Albanian Ex-Interior Minister to Stand Drug Trafficking Trial
An Albanian court decided that the former minister of interior will have to remain under house arrest and face trial on charges of drug trafficking and corruption, Reuters reported Saturday.
requested parliament to lift immunity of Saimir Tahiri, the country’s former interior minister, to investigate his role in an organized crime group that trafficked cannabis and to take him into custody.In October, Albania’s Prosecutors Office
The Socialist Party majority rejected the request, saying that it was baseless and politically motivated.
Italian police had released wiretapped phone calls of a distant relative to Tahiri, Moisi Habilaj who was arrested together with Florian Habilaj for suspicion of having trafficked about 3.5 tons of cannabis over four years.
In the recordings, Habilaj said that Tahiri made a lot of money from drug payments and that he functioned as the crime group’s inside man.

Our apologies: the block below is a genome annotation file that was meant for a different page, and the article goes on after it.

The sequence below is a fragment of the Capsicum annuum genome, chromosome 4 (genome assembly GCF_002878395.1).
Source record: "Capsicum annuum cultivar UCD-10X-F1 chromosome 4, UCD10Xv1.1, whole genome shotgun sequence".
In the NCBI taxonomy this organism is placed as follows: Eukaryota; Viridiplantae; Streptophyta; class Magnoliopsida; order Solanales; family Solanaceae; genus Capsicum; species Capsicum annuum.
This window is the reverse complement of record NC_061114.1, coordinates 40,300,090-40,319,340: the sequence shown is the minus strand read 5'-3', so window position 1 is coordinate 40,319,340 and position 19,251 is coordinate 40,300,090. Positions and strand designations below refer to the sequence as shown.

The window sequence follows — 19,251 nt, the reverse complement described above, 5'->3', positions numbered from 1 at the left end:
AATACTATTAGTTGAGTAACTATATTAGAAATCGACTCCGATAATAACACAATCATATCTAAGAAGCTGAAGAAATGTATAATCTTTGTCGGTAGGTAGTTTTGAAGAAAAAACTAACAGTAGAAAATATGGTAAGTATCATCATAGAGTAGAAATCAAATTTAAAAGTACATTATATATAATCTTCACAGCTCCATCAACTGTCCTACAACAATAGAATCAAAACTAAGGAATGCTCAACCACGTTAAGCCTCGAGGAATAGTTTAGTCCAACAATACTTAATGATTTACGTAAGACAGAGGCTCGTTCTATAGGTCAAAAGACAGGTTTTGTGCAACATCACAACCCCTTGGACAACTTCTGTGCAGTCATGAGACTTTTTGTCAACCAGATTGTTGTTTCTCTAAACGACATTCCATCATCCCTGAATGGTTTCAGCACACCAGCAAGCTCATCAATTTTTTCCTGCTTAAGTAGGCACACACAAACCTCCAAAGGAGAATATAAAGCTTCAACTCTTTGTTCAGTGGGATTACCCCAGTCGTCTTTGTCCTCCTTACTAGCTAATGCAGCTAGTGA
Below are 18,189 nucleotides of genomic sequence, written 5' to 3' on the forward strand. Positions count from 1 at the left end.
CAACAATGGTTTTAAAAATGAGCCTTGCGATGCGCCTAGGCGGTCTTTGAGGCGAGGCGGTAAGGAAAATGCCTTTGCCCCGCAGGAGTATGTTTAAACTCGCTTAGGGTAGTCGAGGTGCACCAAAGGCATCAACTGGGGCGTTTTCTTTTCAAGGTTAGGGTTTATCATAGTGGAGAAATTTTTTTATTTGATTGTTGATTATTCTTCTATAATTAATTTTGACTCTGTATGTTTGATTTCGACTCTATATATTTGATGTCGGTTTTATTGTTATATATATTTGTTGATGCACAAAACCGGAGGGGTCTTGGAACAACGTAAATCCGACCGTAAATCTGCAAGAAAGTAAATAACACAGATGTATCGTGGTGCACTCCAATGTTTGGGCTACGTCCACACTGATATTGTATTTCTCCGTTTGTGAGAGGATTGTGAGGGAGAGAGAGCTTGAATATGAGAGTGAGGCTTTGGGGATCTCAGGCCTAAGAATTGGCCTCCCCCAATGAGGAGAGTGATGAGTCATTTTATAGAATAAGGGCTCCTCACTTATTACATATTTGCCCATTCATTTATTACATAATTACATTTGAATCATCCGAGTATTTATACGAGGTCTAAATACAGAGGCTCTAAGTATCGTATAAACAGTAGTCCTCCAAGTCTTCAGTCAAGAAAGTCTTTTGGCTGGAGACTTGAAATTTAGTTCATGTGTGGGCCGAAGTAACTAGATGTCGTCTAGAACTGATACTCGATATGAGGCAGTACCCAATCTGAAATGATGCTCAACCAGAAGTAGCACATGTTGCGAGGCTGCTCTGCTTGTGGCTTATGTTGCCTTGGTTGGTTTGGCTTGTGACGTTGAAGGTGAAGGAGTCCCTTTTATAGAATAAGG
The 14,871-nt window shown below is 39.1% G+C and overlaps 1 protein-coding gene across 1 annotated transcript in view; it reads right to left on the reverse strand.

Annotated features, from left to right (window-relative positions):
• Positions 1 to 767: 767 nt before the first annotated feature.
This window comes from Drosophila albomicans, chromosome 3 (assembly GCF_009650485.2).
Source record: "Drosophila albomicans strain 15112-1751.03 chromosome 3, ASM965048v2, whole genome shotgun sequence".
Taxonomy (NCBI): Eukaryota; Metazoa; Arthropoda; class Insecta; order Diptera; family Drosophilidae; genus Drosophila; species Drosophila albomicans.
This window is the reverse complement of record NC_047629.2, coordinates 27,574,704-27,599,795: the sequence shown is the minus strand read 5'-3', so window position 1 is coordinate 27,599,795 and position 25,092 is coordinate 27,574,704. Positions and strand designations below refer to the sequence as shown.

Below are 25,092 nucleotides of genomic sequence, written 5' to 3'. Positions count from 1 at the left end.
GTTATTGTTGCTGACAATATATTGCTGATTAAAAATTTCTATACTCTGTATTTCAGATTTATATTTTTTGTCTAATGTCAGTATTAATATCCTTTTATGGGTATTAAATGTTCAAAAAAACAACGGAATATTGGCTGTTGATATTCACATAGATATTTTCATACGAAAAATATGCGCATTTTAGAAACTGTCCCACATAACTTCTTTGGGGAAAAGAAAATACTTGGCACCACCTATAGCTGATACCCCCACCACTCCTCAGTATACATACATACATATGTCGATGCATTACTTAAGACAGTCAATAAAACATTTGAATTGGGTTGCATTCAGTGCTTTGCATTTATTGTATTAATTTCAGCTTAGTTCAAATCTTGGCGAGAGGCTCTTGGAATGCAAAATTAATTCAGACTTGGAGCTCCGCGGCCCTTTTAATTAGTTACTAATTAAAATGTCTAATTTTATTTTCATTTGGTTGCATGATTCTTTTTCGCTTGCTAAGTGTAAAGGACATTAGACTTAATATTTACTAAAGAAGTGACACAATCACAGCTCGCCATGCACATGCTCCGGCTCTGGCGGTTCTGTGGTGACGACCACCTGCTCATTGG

In 2015, a former police officer claimed that Tahiri had ordered his arrest as he was investigating the Habilaj gang. The officer said Tahiri had given his car to relatives so they could avoid police checks.
The former minister has denied the charges and said that the only mistake he made was selling his car to distant cousins with his uncle serving as an intermediary.
“As a simple citizen, relying on the power of my innocence, family, friends and all those who believe in me, I shall face the prosecutors and the court, as I shall deal with the clowns who fleeced the people,” he said, referring to his political rivals.
Tahiri waived his immunity and stepped down as an MP 11 days ago after the Albanian government was pressed by the EU to tackle corruption and crime. He said he wishes to face justice as a common member of the public, Balkan Insight reported.
On May 9, Besim Hajdarmataj, the head of the Serious Crime Prosecution Office who was working on the case against Tahini, was fired by the temporary general prosecutor.
Hajdartmataj told the Balkan Investigative Reporting Network that he did not know why he was fired but expected to keep working on the case, be it as a lower-rank prosecutor.
Tahini cracked down on cannabis growing and trafficking in 2014 through a huge operation in the town of Lazarat, which is known as Europe’s cannabis capital.
In 2015 and 2016, Tahiri’s claims that police had cut down more cannabis plants than ever rang hollow as it spread throughout the country and shipments of up to a ton ended up on Italy’s Adriatic Sea coast.
During his time as a minister, Tahiri was famous for PR stunts, using his own camera crew and choreographing police parades.